As well as savings and scholarships, many turn to loan providers to help fund their studies. But choosing the right loan can be tricky.
Here’s 10 things you should consider when getting an MBA student loan.
1. Is it international?
While many aspiring MBAs want to study abroad, banks are reluctant to lend internationally.
For Zonna Norman, securing a loan which would enable her to study outside the US was a big part of her criteria. She opted for Prodigy Finance, a pioneering tuition crowdfunding platform whose borderless peer-to-peer lending model opens up opportunities for international students.
“Without the Prodigy loan, I definitely wouldn’t be able to go to the UK,” says Zonna, who’s starting her MBA at Manchester Business School in August.
2. Interest rate: fixed or variable?
There are two types of interest rate: fixed and variable. The fixed stays fixed, while the variable moves with market rate fluctuations.
Which is better? “A fixed interest rate means that you’ll benefit if market rates go up (and your rate is fixed below the new market rates); but this also means you won’t benefit by accruing less interest if market rates go down,” explains Ricardo Fernandez, head of business development at Prodigy Finance.
“For students planning to pay off their loans in a couple of years, a variable rate is probably the best option as you’ll normally have access to lower rates initially than going for a fixed rate loan,” he continues.
Lenders typically use the stable common variable base rates Libor (London Interbank Offered Rate) or Prime in the US. Most education loans will combine both a variable and a fixed component (or margin).
3. APR (Annual Percentage Rate)
Look beyond the interest rate. It’s not the be all and end all, and it does not tell you the cost of your loan.
When comparing loan offers, APR is the key tool to use. Loan offers will have different terms; different margins, base rates and upfront fees. APR takes all of these into account, as well as the effects of compounding interest, and expresses all of the costs of financing as a single percentage number, allowing you to properly compare one loan offer against another.
Watch the video below to find out more:
4. Can you pay it back?
Very simple. Don’t take out a loan if you know you’ll never be able to pay it back. However, given the average graduate MBA salaries the likelihood is you will be able to.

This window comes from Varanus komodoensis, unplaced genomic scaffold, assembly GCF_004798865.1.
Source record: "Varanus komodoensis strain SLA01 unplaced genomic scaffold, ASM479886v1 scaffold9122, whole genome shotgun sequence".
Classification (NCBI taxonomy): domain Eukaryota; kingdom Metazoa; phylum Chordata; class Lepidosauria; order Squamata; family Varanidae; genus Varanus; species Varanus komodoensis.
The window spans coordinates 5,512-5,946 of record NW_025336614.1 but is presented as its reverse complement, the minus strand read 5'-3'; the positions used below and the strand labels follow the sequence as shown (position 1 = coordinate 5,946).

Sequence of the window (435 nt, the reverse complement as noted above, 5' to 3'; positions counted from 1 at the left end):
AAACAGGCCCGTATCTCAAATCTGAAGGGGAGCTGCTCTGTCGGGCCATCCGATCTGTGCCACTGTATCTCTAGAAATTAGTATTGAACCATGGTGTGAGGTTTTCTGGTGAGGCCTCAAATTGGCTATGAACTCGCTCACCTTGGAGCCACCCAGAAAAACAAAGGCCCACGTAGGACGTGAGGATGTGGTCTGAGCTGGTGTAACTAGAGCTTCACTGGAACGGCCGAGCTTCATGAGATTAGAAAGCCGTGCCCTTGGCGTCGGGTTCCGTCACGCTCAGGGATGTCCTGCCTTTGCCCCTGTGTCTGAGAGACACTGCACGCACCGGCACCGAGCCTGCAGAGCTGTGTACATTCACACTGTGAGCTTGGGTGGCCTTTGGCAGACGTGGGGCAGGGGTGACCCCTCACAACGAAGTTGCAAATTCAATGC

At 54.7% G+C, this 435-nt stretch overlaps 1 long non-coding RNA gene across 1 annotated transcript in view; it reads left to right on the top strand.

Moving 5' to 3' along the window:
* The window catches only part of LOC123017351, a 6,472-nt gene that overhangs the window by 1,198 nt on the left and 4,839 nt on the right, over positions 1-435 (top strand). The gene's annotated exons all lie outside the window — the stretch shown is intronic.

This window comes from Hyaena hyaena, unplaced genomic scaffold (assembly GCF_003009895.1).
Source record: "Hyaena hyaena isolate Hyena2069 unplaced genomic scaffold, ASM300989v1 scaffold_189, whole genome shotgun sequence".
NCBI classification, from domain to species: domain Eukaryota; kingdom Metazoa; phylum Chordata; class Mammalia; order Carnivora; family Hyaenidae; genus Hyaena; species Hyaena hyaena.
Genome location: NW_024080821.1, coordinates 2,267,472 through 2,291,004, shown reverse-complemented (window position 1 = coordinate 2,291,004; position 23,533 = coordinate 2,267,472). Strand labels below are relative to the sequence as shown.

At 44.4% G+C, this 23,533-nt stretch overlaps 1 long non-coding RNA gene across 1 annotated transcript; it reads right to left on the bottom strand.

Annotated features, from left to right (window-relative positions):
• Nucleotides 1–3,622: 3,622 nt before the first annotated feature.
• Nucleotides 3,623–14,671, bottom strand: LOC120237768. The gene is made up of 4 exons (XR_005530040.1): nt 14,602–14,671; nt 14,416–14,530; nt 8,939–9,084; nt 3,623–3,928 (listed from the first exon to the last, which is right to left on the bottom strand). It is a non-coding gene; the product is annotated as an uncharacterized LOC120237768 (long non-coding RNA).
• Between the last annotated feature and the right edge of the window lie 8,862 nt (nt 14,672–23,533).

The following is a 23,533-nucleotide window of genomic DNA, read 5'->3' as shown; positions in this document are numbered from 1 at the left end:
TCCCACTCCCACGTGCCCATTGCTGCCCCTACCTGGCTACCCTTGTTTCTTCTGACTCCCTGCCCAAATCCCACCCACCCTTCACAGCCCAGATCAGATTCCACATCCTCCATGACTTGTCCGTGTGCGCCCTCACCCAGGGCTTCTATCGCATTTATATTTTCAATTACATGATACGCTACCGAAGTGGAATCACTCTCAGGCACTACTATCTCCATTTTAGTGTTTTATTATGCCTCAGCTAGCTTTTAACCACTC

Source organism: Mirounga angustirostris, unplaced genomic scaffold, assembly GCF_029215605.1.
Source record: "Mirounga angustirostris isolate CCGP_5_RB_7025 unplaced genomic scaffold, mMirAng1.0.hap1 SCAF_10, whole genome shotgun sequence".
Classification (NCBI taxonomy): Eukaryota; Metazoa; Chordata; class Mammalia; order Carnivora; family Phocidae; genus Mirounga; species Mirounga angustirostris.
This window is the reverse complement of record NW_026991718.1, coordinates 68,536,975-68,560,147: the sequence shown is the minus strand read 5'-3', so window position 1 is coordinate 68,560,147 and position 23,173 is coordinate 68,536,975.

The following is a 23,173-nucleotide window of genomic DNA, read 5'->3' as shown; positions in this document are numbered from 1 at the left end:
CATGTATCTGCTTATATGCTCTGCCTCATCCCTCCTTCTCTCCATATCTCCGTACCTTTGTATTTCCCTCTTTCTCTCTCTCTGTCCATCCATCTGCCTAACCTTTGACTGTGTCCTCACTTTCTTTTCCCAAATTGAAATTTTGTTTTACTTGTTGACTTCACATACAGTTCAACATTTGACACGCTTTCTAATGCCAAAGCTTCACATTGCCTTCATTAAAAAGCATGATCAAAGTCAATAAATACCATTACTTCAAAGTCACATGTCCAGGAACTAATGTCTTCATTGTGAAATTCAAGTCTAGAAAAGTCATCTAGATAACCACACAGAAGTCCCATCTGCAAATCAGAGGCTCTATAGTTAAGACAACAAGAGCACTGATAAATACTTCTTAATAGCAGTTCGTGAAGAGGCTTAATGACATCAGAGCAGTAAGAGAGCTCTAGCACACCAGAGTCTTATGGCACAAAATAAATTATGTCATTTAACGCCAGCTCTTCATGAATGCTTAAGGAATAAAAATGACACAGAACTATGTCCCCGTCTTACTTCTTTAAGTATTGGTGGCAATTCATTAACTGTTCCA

At Chicago Booth, 95% of MBAs find roles within 3 months of graduation with an average salary increase of 107% according to the Financial Times. At CEIBS, graduates can expect a 157% salary increase. At Lancaster School of Management in the UK, 111%.
In fact, whereas banks base their loan decisions on historical salaries, Prodigy Finance uses a predictive model, assessing an MBA applicant’s future earning potential to determine their loan affordability.
5. Grace period
Although interest will still accrue on your loan, having a grace period, or “payment holiday,” after your MBA gives you time to organize your life, find a job and settle down before you’re obligated to start paying back your loan.
6. Loan Term: short or long?
Some student borrowers like to have the flexibility, and lower monthly repayments, that come with a longer loan term. Yet Ricardo warns against this.
“It’s generally better to pay off your loan as quickly as possible,” he says. “The most important thing to remember is that the longer the loan term, the more interest you will pay: with a 25 year loan you will pay your initial loan three times over due to all the accruing interest.”
7. Early repayment penalties
And with Prodigy Finance, paying your loan back early means that you’re only charged interest on the outstanding loan amount. There are no early repayment penalties.
8. Speed of process
Not needing a co-signer or guarantor can speed up the loan application process considerably. Prodigy Finance do not require a co-signer, and they’ll give you a preliminary loan decision within five days of receiving your application.
9. Customer service
Its customer service follows a similar trend.
“When I had questions, I was surprised by how quickly they got back to me,” says Zonna. “Literally, I would ask a question and the very next day I would get a response.”
10. Do you trust your provider?
Let’s face it: traditional loan providers have a bad rep. And a loan application can mean a minefield of extra costs, clauses, sub-clauses and small print.
Prodigy Finance is different. Prodigy loans are community-funded; by business school alumni, for business school students. And it was founded by three INSEAD MBA grads.
“Sometimes when you go to financing, it’s cold,” Zonna explains. “With Prodigy, I felt like they were trying to work with me. [And] because of people willing to invest in me, I’m able to fulfil my dream of doing an MBA.”
Abdulkamal Abdullahi, a Nigerian student starting his MBA at UCLA Anderson in the US in August, agrees.
“Prodigy ticked all the boxes,” he says. “A favorable interest rate, repayment terms and they did not require a co-signer. Plus, the fact that they’re founded by MBAs pretty much tipped the scales in their favor.”
Prodigy Finance Ltd is an appointed representative of BriceAmery Capital Limited which is authorized and regulated by the Financial Conduct Authority. This document has been issued by BriceAmery Capital Limited as a Financial Promotion under Section 21 of the Financial Services and Markets Act 2000.